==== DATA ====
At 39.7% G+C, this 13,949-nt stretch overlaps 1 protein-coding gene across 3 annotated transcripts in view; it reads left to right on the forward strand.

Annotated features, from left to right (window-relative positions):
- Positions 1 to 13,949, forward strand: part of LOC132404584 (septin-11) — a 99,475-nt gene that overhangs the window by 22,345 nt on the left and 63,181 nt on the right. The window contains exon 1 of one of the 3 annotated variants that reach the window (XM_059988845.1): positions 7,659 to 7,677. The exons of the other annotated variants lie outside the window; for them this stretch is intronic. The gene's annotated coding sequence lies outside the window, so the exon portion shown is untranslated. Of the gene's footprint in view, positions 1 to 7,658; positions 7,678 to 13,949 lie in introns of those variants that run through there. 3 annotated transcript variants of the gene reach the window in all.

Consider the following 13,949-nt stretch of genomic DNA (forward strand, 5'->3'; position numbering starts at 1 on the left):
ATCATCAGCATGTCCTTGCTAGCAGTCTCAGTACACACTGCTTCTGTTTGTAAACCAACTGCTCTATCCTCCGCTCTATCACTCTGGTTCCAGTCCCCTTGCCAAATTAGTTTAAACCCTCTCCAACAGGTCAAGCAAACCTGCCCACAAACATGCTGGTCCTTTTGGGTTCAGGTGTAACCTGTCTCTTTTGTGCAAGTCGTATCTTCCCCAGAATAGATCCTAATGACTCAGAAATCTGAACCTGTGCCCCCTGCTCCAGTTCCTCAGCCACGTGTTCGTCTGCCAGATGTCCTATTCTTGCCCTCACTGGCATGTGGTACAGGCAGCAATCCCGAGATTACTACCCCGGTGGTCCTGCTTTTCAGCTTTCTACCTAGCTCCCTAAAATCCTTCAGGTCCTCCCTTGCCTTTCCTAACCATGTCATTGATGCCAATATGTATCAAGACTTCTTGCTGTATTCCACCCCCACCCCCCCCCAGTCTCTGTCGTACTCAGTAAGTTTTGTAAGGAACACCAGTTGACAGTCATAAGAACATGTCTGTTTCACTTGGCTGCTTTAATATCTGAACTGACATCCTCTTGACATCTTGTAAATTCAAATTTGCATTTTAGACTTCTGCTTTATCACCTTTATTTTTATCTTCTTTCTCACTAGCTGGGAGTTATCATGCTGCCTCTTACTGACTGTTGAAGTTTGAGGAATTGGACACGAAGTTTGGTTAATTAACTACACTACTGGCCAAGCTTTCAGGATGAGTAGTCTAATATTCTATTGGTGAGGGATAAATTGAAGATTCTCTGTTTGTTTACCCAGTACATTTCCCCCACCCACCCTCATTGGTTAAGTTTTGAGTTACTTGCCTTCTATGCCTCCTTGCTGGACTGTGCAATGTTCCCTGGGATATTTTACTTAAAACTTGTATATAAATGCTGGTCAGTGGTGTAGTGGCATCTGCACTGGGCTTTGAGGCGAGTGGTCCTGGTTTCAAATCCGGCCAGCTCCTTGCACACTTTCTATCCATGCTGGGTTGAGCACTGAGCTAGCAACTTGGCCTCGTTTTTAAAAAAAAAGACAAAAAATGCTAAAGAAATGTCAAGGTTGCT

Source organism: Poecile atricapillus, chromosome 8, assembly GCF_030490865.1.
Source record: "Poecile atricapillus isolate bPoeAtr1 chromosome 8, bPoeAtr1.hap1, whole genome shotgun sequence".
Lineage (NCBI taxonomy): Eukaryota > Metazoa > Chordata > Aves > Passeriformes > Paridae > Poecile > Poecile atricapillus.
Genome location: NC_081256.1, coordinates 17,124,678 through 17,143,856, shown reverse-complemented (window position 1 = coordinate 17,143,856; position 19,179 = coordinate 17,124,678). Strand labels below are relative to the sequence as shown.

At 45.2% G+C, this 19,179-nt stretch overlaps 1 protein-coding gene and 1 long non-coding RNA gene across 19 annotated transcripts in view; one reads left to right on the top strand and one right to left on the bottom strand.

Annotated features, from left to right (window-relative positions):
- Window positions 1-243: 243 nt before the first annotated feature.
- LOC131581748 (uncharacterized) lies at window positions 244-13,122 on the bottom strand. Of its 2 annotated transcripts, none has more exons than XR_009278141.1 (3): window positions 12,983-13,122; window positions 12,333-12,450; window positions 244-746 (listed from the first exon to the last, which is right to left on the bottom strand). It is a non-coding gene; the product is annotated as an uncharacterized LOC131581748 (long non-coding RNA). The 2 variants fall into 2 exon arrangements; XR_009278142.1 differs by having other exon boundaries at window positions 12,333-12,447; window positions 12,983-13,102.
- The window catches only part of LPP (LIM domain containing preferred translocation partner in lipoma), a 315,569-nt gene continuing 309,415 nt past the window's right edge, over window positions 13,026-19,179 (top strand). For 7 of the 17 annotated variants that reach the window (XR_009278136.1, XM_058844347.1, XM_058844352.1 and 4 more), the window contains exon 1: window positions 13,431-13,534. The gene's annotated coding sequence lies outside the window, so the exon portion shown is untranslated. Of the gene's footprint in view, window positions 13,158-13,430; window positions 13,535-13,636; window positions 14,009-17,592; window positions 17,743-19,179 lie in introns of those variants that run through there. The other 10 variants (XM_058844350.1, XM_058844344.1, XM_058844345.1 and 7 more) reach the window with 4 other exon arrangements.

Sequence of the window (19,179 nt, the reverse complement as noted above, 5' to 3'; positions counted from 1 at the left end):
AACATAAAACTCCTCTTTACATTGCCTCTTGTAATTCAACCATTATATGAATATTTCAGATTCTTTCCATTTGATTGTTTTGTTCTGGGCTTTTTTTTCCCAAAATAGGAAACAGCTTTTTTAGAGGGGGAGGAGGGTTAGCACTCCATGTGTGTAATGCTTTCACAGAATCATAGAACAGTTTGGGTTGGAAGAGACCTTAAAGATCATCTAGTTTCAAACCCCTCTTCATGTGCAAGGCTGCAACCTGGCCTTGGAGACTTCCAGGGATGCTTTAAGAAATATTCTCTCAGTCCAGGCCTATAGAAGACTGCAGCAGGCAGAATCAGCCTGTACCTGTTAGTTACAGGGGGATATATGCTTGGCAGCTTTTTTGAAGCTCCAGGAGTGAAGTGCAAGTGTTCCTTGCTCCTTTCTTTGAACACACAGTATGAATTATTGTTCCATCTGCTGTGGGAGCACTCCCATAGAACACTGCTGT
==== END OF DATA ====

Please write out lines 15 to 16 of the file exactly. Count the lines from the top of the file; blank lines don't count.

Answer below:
Sequence of the window (19,179 nt, the reverse complement as noted above, 5' to 3'; positions counted from 1 at the left end):
AACATAAAACTCCTCTTTACATTGCCTCTTGTAATTCAACCATTATATGAATATTTCAGATTCTTTCCATTTGATTGTTTTGTTCTGGGCTTTTTTTTCCCAAAATAGGAAACAGCTTTTTTAGAGGGGGAGGAGGGTTAGCACTCCATGTGTGTAATGCTTTCACAGAATCATAGAACAGTTTGGGTTGGAAGAGACCTTAAAGATCATCTAGTTTCAAACCCCTCTTCATGTGCAAGGCTGCAACCTGGCCTTGGAGACTTCCAGGGATGCTTTAAGAAATATTCTCTCAGTCCAGGCCTATAGAAGACTGCAGCAGGCAGAATCAGCCTGTACCTGTTAGTTACAGGGGGATATATGCTTGGCAGCTTTTTTGAAGCTCCAGGAGTGAAGTGCAAGTGTTCCTTGCTCCTTTCTTTGAACACACAGTATGAATTATTGTTCCATCTGCTGTGGGAGCACTCCCATAGAACACTGCTGT